I realize this title is dramatic and only partially accurate. To be more accurate, I'd have to remove the word "great".
I hope this reads more like an explanation rather than a rant!
I’ve had money on my mind a lot over the past several months and I’m finally ready to talk about it.
There are several points I want to hit on.
The cost of living in the San Francisco Bay Area, and most of California.
Money as it pertains to living minimally/minimalism.
I’m a born and raised Californian but I’m being “pushed out” of California. Now, I know I could stay. No question. I could stay on the 24/7 work hamster wheel and keep earning enough to barely make ends meet. Working this schedule I earned (prior to Covid), low six figures. That seems like a LOT of money but it barely covered my overhead. And the more I made, the more I spent, mostly on taxes. Thanks exclusively to the last administration, my taxes were raised significantly and I was thrown into the 50% tax bracket. So for every dollar I netted, fifty cents went to the IRS. If my net was $100,000, I paid $50,000 to the IRS per year. Compound this with the high cost of health insurance, over $1,000 a month for the lowest coverage and the high cost of living in the bay area and well… it’s a recipe for disaster.
Just to give people an idea; I like to compare several financial expenses that change depending on where you live. I have pet insurance for my dog. I’ve been paying it for about five years and so far it hasn’t covered anything. The insurance costs $150 a month. But if I had a Texas address the exact same coverage would be $70 a month. When I called the company to ask why I thought they would tell me it was because veterinarians charge more in the bay area. But no, it’s because more people in my area have bought the pet insurance which raises the costs so that their claims can be covered. So I’m paying twice the amount as someone in Texas so I can pay for other people’s claims. I do also think the vets here are more expensive but I haven’t lived anywhere else yet so I’ve nothing to compare it to. My pup had to go to the vet twice this month so far. One was a standard check up that cost me $300. And last week he had an infection on his leg from a tiny wart he chewed off. This cost me $200. So this month alone my dog’s health coverage (and he’s worth every penny and more) was $650. (Vet + insurance that didn’t cover a dime of my out of pocket expenses).
Eating out. I happen to live in the most expensive county in Northern California. I originally moved here in 2004 from San Francisco where I lived for twenty years, because I was working here and didn’t have a car. The cost of my favorite Vietnamese dish here in Marin County, for lunch, is $20. The exact same dish in San Francisco is $10. Breakfast here in Marin, in my small town, is $60 for two people (without alcohol). Dinner for one person in my area is $50 (without alcohol). I will say that I am a bit of a food snob (AKA foodie) and I won’t eat fast food (unless it’s Amy’s organic LOL) but still! Come on! I was a food snob when I lived in SF proper too and I spent 1/3 to 1/2 per meal there. Here’s another great example, I met a friend for lunch yesterday and we each got a small take out caesar salad and a cup of tea. Mine alone was $25 for a tiny salad and a cup of peppermint tea.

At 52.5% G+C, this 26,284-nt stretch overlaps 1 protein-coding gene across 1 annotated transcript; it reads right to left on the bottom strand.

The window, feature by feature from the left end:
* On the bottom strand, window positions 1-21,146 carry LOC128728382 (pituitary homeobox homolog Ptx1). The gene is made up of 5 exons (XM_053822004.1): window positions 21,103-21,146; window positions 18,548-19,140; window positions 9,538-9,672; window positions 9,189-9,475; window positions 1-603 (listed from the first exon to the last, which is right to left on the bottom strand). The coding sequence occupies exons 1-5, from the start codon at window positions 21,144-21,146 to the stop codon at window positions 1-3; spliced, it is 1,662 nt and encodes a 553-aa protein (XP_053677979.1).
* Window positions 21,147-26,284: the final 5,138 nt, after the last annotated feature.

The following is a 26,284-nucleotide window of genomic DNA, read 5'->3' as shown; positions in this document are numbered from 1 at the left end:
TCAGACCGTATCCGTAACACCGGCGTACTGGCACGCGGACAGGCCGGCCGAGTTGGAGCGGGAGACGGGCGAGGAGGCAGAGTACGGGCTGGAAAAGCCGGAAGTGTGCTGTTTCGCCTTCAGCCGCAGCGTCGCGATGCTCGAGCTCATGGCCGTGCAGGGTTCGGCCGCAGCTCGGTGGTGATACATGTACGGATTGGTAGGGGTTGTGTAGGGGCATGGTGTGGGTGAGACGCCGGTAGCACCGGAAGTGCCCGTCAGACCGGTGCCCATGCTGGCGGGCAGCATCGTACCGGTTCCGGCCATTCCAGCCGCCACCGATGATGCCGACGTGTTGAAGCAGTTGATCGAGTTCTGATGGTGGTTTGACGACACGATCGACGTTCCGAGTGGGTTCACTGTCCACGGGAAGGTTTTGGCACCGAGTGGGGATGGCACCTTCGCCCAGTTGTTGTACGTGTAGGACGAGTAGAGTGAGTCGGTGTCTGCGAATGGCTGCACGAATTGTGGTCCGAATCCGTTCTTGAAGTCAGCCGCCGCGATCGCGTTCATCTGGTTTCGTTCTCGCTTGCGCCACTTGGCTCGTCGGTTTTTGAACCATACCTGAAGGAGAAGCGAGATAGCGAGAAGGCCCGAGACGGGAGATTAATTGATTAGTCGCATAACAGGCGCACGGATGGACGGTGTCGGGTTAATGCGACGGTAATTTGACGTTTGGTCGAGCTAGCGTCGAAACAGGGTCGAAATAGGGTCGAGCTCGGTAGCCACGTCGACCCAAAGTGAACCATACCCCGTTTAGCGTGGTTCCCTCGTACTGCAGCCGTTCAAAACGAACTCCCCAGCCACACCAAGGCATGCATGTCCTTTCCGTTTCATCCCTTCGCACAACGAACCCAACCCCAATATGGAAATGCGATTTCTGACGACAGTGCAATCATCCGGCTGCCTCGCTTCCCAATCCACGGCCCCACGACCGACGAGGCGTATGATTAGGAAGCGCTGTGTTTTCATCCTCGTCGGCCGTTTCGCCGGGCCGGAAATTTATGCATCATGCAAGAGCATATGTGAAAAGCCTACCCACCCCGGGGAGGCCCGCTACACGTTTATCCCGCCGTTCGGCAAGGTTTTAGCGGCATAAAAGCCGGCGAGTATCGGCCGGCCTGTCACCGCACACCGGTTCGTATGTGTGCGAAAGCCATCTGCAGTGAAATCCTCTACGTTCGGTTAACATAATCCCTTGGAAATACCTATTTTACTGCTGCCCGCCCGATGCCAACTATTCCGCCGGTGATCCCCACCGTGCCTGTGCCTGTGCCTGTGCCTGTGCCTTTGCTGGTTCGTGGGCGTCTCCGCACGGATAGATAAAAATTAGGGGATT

Grocery Stores. Again, food snob, which plays in to this but my local health food grocery store is $150 for one and a half bags of groceries. $250 for 2 bags. These are regular sized paper grocery bags. When I shopped there regularly and bought food for just me or for me and a part time partner, I spent $200 to $250 per WEEK. When I went to other markets in my area, the costs were slightly lower, but not significantly.
Gas: I filled up my tank yesterday. Gas is currently $3.80 a gallon, which is “cheap” for California, it’s gone past $5.00 a gallon on several occasions. California has the highest taxes for gas in the entire country! It’s cheaper in Hawaii! It usually costs me $50 to fill up my tank but often times it’s even higher than that. According to a recent article: Currently, California state’s average cost for gas is $4.14 per gallon while the national average is $2.65 per gallon.
Rent: Monthly costs are $2,000 to $3,000 for a studio apartment. $1,500+ a month for a room rental in a house with other roommates. Enough said.
Gas and Electric: I have a unique circumstance. There is a hot water leak under my apartment but our Gas/Electric company won’t fix it. When it flooded my house once, they patched it. Prior to the leak my Gas/Electric was about $100 a month. Now it’s $300 a month and has been for 3 years. I have friends and neighbors with the same square footage and the same heating system and they pay $50 - $100 a month.